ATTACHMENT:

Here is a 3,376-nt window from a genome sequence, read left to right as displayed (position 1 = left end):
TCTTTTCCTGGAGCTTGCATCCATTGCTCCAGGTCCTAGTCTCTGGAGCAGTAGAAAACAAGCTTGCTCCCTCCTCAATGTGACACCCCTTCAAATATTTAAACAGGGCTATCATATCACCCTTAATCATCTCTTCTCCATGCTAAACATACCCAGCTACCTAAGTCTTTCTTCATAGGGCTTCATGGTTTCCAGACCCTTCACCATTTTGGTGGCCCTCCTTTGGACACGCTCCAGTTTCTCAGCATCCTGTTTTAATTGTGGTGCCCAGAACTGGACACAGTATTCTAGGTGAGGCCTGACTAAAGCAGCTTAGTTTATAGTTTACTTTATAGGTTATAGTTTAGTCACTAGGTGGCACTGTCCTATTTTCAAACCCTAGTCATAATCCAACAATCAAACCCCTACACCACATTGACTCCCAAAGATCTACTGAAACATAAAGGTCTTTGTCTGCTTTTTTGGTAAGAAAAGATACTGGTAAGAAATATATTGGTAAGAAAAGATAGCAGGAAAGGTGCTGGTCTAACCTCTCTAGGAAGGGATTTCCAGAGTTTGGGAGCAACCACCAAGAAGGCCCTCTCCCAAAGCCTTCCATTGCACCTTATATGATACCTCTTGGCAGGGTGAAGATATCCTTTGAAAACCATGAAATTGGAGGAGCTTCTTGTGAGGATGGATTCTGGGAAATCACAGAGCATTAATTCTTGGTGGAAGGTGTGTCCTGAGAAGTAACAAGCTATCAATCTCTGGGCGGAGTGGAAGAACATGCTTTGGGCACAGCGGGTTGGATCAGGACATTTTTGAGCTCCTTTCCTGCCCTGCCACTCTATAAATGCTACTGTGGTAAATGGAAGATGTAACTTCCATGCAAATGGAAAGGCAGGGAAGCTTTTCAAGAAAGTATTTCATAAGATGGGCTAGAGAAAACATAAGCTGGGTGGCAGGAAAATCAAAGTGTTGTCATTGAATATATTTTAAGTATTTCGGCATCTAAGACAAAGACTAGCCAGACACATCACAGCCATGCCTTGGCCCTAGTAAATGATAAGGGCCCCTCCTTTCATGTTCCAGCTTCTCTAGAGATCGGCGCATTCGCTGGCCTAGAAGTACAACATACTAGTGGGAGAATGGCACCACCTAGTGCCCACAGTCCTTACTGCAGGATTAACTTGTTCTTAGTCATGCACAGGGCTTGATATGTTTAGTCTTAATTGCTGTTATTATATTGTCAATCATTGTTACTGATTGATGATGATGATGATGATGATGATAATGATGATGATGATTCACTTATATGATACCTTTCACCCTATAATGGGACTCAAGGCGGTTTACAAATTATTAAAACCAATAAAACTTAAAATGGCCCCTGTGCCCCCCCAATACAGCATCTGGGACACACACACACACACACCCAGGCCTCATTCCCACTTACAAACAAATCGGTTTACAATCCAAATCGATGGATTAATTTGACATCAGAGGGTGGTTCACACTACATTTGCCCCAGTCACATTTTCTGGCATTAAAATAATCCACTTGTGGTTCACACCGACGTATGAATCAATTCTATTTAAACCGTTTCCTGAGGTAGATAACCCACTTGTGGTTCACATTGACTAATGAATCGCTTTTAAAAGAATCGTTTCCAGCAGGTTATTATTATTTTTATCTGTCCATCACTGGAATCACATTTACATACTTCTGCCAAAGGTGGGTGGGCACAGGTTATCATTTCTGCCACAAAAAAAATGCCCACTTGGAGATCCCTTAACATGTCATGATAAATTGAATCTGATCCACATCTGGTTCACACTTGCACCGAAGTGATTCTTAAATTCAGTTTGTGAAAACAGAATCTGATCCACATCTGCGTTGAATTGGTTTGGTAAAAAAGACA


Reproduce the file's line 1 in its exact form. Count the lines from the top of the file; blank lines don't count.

Here is a 3,376-nt window from a genome sequence, read left to right as displayed (position 1 = left end):